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It is easy to confuse what each entity does for you and who you need to call for information unless you deal directly and consistently with them. This article will discuss the basics and hopefully end the confusion for you.

Arizona Department of Real Estate (ADRE)
The ADRE is the state agency charged with protecting the public’s interest through licensure and regulation of the real estate profession. In other words, the ADRE protects the public by regulating real estate licensees.

The ADRE is where you go for your real estate license and any matters related to your licensure. These matters include: (1) renewing your license; (2) continuing education requirements; (3) changing personal information; and (4) changing brokers.

For more information, visit the ADRE website here.

Arizona Association of REALTORS® (Arizona REALTORS®)
The Arizona REALTORS® is a membership organization.

The Arizona REALTORS® is a professional trade association you can join once you become licensed with the ADRE. By becoming a member of the Arizona REALTORS® state association, you obtain REALTOR® status and subscribe to the National Association of  REALTORS® Code of Ethics.

To become an Arizona REALTOR®, you typically join through a local association. Once you become a member of the local association, you automatically become a member of the state association and the National Association of REALTORS®.

Membership with the state association includes many benefits. Some of those benefits are (1) access to the Arizona REALTOR® Voice which is a weekly e-newsletter that contains articles and resources to assist members with their day-to-day business; (2) access to standard transactional real estate forms; (3) unlimited Tech Helpline service; and (4) representation with legislators and regulators to protect private property rights and your real estate business.

For more information, visit the Arizona REALTORS® website here or call (602) 248-7787.

Multiple Listing Service (MLS)
The MLS is a listing service for properties and cooperative agreements between agents.

An MLS is a private database that offers cooperation and compensation by listing brokers to other real estate brokers. In other words, it is the facility used by listing brokers to offer compensation to other brokers for producing a buyer. An MLS benefits sellers by increasing exposure to sellers’ properties. An  MLS additionally benefits buyers by helping them obtain information about current MLS listed properties while working with their broker.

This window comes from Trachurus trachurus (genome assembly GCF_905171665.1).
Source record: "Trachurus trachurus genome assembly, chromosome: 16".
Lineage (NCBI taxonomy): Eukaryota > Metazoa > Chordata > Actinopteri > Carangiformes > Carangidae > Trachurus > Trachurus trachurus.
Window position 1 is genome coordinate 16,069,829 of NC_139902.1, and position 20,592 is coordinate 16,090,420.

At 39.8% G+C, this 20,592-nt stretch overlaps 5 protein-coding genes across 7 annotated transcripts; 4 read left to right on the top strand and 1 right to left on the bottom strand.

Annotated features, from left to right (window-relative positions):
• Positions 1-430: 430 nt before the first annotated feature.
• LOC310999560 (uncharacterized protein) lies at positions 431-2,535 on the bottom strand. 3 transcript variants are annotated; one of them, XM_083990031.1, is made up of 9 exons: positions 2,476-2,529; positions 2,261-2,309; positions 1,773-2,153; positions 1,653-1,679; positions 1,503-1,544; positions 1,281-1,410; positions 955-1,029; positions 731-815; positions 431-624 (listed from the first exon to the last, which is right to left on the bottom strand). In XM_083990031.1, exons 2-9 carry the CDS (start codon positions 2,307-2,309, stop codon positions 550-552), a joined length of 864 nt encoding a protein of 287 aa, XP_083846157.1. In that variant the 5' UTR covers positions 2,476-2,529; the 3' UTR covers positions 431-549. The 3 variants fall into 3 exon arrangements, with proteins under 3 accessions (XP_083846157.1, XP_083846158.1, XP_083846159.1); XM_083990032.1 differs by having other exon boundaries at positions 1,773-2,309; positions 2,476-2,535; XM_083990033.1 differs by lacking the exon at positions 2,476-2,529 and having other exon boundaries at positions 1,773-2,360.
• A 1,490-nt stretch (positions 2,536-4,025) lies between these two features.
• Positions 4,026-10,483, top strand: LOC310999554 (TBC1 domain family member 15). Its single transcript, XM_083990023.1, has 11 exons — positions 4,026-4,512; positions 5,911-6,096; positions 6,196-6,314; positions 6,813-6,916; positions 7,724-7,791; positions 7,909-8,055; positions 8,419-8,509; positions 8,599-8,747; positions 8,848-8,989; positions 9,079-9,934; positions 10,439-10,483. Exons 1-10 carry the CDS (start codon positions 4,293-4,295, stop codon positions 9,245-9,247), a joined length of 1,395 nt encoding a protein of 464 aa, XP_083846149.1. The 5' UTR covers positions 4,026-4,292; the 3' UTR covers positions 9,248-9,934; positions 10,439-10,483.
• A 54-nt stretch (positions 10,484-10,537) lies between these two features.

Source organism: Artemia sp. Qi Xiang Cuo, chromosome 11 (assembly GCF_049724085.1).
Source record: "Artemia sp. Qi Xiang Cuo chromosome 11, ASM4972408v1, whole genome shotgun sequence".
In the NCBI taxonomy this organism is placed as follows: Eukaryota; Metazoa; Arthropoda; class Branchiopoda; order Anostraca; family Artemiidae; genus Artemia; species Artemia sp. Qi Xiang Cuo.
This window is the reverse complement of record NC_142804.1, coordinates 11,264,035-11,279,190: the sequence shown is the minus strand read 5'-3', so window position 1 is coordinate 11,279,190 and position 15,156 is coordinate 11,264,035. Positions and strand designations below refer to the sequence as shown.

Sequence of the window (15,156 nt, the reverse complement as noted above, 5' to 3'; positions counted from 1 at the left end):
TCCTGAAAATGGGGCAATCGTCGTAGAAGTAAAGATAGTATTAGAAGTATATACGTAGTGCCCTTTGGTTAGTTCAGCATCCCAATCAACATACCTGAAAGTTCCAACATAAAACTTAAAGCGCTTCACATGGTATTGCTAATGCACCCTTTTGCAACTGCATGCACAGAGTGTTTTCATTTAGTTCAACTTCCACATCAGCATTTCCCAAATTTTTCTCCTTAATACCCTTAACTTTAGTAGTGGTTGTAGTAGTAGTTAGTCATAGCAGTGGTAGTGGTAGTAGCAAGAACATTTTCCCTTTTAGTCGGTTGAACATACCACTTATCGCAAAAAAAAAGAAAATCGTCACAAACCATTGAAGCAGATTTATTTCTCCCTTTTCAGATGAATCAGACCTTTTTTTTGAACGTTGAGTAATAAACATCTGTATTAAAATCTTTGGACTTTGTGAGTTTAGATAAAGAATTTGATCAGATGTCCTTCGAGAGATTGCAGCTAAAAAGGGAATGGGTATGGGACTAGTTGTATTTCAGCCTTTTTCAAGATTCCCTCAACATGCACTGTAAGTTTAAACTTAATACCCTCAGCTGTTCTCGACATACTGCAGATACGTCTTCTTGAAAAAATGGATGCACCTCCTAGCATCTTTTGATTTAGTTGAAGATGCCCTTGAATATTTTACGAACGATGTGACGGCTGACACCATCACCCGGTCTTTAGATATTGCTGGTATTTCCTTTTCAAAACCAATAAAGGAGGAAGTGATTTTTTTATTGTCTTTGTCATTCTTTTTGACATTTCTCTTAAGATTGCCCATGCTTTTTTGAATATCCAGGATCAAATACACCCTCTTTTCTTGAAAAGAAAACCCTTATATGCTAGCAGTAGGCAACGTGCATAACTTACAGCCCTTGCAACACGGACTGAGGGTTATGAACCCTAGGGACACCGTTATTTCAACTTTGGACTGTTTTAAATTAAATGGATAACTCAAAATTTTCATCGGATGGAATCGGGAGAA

Once you become a member of an MLS, you can contact the MLS with matters relating to (1) data integrity – information regarding properties listed on the MLS; (2) lockboxes and keys; (3) CBS codes; and (4) internet data exchange (IDX).

Currently, there are ten (10) MLSs in Arizona, some of which are regional. For more information, contact your local MLS or your local association for its contact information.

Your Brokerage
A brokerage is the “house” that agents work from. Every brokerage offers different benefits to assist you with your business. Choosing a brokerage depends on services you would like provided.

Your broker may assist you with: (1) business services; (2) promoting properties; (3) handling a transaction and any issues that may arise; and (4) providing education and/or mentoring programs.

Syndicators
Promoting properties requires more than displaying a sign in the front yard. With a property owner’s permission, it can include displaying the property on the MLS or other sources such as realtor.com or Zillow which is generally accomplished by way of syndication.

Syndication is a means by which brokers can authorize distribution of their listing data to third-party consumer sites. Syndication can occur in many ways. The MLS may sponsor syndication which means the MLS has partnered with an entity that offers syndication services. A brokerage may have a separate syndication service that can be utilized by its franchisees. Or a brokerage may choose to syndicate without the help of the MLS. Ultimately, the decision is up to the broker to choose if it wants to syndicate and how to syndicate. If you have questions about syndication, reach out to your broker.

If a broker is considering syndication, it should consider what type of exposure the syndication provides. Will the syndication be beneficial? Will the syndicated listings be true and accurate? Will the syndication comply with state laws? Will the broker be required to claim listings to get leads? Does the syndication fit the client’s advertising strategy?

The goal of the Arizona REALTORS® state association is to make sure its members are the best prepared real estate practitioners with the highest standards, and we are here to help. When in doubt, give us a call and we will point you in the right direction.


About the Author

Nikki Salgat

Nikki J. Salgat, Esq. is associate counsel to the Arizona REALTORS®. This article is of a general nature and reflects only the opinion of the author at the time it was drafted. It is not intended as definitive legal advice, and you should not act upon it without seeking independent legal counsel.